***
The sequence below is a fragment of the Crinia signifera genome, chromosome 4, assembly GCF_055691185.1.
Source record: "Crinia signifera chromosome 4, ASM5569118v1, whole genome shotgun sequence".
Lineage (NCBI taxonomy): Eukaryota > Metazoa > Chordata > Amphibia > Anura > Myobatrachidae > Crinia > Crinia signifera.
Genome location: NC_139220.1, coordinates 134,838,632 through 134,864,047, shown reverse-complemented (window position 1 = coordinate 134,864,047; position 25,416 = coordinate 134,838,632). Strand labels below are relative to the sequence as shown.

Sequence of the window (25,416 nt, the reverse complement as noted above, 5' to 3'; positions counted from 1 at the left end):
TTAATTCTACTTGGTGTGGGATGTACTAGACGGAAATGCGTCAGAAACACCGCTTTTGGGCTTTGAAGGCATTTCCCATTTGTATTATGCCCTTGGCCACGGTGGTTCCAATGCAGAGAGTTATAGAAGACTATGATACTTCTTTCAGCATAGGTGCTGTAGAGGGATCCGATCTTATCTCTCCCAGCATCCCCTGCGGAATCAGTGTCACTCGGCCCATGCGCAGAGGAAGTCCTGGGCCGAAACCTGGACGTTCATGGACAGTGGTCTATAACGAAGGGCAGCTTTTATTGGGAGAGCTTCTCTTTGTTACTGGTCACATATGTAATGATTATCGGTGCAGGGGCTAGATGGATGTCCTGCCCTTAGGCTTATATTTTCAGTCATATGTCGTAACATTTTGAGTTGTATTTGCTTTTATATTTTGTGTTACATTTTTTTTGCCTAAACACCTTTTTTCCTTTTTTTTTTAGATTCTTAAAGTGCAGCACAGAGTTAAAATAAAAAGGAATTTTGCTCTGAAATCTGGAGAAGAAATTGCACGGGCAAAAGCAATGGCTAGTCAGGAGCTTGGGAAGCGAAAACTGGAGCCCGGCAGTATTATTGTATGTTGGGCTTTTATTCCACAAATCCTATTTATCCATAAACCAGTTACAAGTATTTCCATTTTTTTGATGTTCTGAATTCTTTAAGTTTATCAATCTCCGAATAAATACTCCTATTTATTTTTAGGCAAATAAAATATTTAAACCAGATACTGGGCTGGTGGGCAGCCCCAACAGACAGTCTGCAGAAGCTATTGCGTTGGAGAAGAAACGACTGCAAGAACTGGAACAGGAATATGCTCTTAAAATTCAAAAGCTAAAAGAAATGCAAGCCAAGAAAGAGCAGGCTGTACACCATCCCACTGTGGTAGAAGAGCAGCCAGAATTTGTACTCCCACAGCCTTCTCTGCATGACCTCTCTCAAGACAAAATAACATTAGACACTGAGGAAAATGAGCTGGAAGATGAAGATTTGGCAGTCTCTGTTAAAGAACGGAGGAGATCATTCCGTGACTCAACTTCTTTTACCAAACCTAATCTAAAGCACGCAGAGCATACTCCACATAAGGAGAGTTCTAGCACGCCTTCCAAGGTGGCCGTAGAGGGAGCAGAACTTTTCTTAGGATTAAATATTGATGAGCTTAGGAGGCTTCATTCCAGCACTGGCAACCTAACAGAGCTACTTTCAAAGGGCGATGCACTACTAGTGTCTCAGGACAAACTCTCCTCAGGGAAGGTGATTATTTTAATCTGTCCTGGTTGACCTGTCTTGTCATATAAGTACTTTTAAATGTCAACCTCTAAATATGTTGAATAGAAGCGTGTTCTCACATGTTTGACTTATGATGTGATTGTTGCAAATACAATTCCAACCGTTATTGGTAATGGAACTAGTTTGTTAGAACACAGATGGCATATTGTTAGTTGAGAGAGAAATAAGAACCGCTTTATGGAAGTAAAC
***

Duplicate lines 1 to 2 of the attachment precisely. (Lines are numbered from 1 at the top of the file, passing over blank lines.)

The sequence below is a fragment of the Crinia signifera genome, chromosome 4, assembly GCF_055691185.1.
Source record: "Crinia signifera chromosome 4, ASM5569118v1, whole genome shotgun sequence".